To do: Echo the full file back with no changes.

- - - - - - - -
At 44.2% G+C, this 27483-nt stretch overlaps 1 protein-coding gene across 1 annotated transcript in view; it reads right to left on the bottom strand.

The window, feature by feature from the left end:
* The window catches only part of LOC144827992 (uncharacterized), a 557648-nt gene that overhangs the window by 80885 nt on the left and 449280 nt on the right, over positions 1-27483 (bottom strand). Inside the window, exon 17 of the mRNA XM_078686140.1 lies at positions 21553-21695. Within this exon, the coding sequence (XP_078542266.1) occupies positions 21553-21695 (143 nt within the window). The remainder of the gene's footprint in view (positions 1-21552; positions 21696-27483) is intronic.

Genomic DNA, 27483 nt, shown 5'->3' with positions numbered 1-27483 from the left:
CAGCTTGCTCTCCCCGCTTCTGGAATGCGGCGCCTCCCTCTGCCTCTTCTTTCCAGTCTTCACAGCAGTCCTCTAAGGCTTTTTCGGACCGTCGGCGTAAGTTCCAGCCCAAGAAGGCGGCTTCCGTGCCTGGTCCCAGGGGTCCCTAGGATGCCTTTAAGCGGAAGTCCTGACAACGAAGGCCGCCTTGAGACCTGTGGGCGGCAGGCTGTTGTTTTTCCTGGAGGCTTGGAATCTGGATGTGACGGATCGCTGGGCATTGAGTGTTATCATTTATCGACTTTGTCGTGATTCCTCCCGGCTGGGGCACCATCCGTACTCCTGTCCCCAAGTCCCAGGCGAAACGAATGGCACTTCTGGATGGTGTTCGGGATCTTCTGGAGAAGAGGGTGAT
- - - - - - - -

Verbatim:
At 44.2% G+C, this 27483-nt stretch overlaps 1 protein-coding gene across 1 annotated transcript in view; it reads right to left on the bottom strand.

The window, feature by feature from the left end:
* The window catches only part of LOC144827992 (uncharacterized), a 557648-nt gene that overhangs the window by 80885 nt on the left and 449280 nt on the right, over positions 1-27483 (bottom strand). Inside the window, exon 17 of the mRNA XM_078686140.1 lies at positions 21553-21695. Within this exon, the coding sequence (XP_078542266.1) occupies positions 21553-21695 (143 nt within the window). The remainder of the gene's footprint in view (positions 1-21552; positions 21696-27483) is intronic.

Genomic DNA, 27483 nt, shown 5'->3' with positions numbered 1-27483 from the left:
CAGCTTGCTCTCCCCGCTTCTGGAATGCGGCGCCTCCCTCTGCCTCTTCTTTCCAGTCTTCACAGCAGTCCTCTAAGGCTTTTTCGGACCGTCGGCGTAAGTTCCAGCCCAAGAAGGCGGCTTCCGTGCCTGGTCCCAGGGGTCCCTAGGATGCCTTTAAGCGGAAGTCCTGACAACGAAGGCCGCCTTGAGACCTGTGGGCGGCAGGCTGTTGTTTTTCCTGGAGGCTTGGAATCTGGATGTGACGGATCGCTGGGCATTGAGTGTTATCATTTATCGACTTTGTCGTGATTCCTCCCGGCTGGGGCACCATCCGTACTCCTGTCCCCAAGTCCCAGGCGAAACGAATGGCACTTCTGGATGGTGTTCGGGATCTTCTGGAGAAGAGGGTGAT